For forty -two years, the length of my rabbinate here at The Forest Hills Jewish Center, I have worked hard to make the observance of Yom HaShoah a sacred day on our synagogue calendar. I am sharing my remarks from this year’s observance because what precipitated them was something I had not before experienced, nor was I prepared for…
REFLECTIONS ON YOM HASHOAH
RABBI GERALD C. SKOLNIK
FOREST HILLS JEWISH CENTER
A few short weeks ago, on a Sunday morning, I was invited to spend some time with our Religious School’s fourth, fifth and sixth graders in an open forum setting. Ostensibly, the purpose of the gathering was to afford the students an opportunity to address to me any questions they had about Passover, which was fast approaching. But when it quickly became clear that questions of hametz and matza were not what was on their minds, our Education Director changed the focus of our gathering, and encouraged the students, given that they had the rabbi of the shul’s attention completely devoted to them, to ask whatever was on their minds. In no particular order, these were the questions that were on their minds- remember, fourth, fifth and sixth graders, all in public school settings, all in this geographical area of Central Queens- about as dense a Jewish population as you’ll find in New York City:
- Why do people hate us?
- When did anti-Semitism begin, and why?
- Why is it that people seem to love Christians, but hate Jews?
- What should I do when a kid in school, whom I don’t know, tells me that Hitler was right?
- How should I respond if I feel bullied in school by groups of kids spouting anti-Semitic comments? Whom should I tell? My parents? My teachers? The Principal? The guidance counselor?
- What do I do if school doesn’t feel like a safe space?
I was stunned.
Fifty-six years after Israel’s miraculous victory in the Six Day War, seventy-eight years after the liberation of Auschwitz, and seventy-five years since the founding of the State of Israel, we still are obliged to admit- perhaps now more than ever- that knowing how to properly and appropriately bear witness to the tragedy that befell the Jewish people during the Shoah remains a daunting if not overwhelming challenge.
There are not enough words in any language to adequately express the pain and loss that lingers, not enough evocative musical elegies to do it justice, not enough art or literature to paint a definitive portrait of the suffering that claimed fully a third of world Jewry, and not enough insight into the human psyche to adequately understand how very completely it has affected- and often poisoned- the way we look at the world- and the way the world looks at us, even among school-aged children in our little Anatevka. We are obliged to acknowledge that we are not the only people who suffered in the Shoah. Between a quarter and half-a-million Roma were murdered by the Nazis, as were gays and lesbians, people regarded as political subversives, the mentally and physically challenged, and many more…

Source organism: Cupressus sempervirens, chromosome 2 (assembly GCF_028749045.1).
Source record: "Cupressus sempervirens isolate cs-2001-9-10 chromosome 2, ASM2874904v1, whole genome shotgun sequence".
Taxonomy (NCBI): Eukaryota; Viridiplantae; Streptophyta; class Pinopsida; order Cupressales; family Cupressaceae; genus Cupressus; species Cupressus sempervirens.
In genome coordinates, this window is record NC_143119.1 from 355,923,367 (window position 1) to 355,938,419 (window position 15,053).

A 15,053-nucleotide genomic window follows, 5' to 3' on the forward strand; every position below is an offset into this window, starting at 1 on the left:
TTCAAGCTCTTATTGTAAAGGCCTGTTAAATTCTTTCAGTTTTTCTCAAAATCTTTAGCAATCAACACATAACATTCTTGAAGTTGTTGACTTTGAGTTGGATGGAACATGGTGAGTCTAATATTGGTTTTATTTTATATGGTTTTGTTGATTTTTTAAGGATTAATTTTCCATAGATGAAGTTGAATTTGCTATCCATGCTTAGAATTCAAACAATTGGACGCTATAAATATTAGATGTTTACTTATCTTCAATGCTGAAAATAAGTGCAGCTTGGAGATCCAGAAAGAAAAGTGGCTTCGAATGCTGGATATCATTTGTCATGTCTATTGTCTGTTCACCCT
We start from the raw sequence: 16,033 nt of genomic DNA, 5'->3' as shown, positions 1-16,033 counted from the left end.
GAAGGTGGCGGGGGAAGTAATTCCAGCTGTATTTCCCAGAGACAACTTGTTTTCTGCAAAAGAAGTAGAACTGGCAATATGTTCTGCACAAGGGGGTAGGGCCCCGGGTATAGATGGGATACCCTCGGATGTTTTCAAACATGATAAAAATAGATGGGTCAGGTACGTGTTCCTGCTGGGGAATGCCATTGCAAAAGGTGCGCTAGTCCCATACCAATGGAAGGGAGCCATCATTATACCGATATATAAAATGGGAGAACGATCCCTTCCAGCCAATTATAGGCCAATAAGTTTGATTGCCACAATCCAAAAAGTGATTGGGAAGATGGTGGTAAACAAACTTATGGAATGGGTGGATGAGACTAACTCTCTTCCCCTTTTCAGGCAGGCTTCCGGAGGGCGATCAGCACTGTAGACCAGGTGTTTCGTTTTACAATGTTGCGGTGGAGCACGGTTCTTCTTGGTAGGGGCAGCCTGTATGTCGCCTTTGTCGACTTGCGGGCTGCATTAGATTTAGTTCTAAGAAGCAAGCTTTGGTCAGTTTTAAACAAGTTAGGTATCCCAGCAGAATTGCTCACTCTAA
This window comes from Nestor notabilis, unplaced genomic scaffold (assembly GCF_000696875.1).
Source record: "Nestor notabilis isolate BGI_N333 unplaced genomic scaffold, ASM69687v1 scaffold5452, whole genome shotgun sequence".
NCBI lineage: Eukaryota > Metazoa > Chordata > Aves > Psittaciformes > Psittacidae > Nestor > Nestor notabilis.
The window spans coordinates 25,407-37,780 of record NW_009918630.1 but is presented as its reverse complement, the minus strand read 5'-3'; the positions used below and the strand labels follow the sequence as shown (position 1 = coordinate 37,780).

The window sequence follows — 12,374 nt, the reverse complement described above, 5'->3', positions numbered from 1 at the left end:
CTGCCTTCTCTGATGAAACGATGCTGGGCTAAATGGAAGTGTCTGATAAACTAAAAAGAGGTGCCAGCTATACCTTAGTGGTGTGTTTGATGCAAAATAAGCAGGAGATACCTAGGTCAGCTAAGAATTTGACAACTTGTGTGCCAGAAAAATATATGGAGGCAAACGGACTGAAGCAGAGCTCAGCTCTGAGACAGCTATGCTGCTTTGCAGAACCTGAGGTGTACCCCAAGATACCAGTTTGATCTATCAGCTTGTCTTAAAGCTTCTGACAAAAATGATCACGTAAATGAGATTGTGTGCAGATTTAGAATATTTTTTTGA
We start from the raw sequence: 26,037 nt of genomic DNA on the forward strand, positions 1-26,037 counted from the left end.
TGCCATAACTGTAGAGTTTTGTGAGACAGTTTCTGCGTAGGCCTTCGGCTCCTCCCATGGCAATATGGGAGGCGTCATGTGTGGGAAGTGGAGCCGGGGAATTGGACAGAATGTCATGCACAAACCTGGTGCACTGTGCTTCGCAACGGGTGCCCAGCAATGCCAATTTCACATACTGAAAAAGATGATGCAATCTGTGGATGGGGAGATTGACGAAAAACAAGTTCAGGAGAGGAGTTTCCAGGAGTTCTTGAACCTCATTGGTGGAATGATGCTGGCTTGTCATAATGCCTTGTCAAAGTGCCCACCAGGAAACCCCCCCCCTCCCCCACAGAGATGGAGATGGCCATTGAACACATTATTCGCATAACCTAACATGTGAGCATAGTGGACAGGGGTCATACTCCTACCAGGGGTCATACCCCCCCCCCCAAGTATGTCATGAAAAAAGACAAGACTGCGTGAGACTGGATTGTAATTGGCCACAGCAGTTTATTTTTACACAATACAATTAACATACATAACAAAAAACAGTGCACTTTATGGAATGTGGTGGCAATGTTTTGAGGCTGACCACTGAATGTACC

I am always careful to point out when talking about the Shoah that we are not the only people who have suffered. In 1915, the Ottoman Turks slaughtered a million and a half Armenians. To this day, the Turkish government adamantly balks at owning up to its horrific legacy, and threatens all who would challenge its version of history. Our own beloved country of America has its own painful legacy of slavery which, while it didn’t involve mass slaughter, certainly caused enormous pain and lasting trauma to so many Blacks of African descent. And, of course, as regards the slaughter of innocents, there are Rwanda, as recently as this past week Sudan, and the killing fields of Pol Pot. Not all that long ago, tens of thousands of Syrian civilians were killed in that country’s civil war, and some of them- more than once- were subjected to death by gassing. The civilized world, even now, was maddeningly slow to respond, Democrats and Republicans alike. I remember President Obama saying that if the Syrians resorted to poison gas, that would cross a red line in terms of an American response… but he did not follow through on that commitment.
And now we are, on a daily basis, witness to the unfolding horror of what is transpiring in Ukraine. Many tens of thousands of innocent Ukrainian civilians, caught in the crossfire generated by Vladimir Putin’s senseless and horrific war, are subjected to attack by air, land and sea, their bodies thrown into mass graves reminiscent of the dark times of World War II.
No, we are not the only ones who have suffered, and to whom history has not been kind. It does us no service to be so impaired, so inwardly focused, as to be blind to the suffering of others. But we are the only ones who have been the loudly and very publicly declared targets of a state-sponsored campaign of hatred, delegitimization, and, ultimately, genocidal mass murder that played out over twelve achingly long years, as the world watched- and did nothing. What is happening in Ukraine is awful and tragic, but it is not the Shoah, which is what brings us here this evening.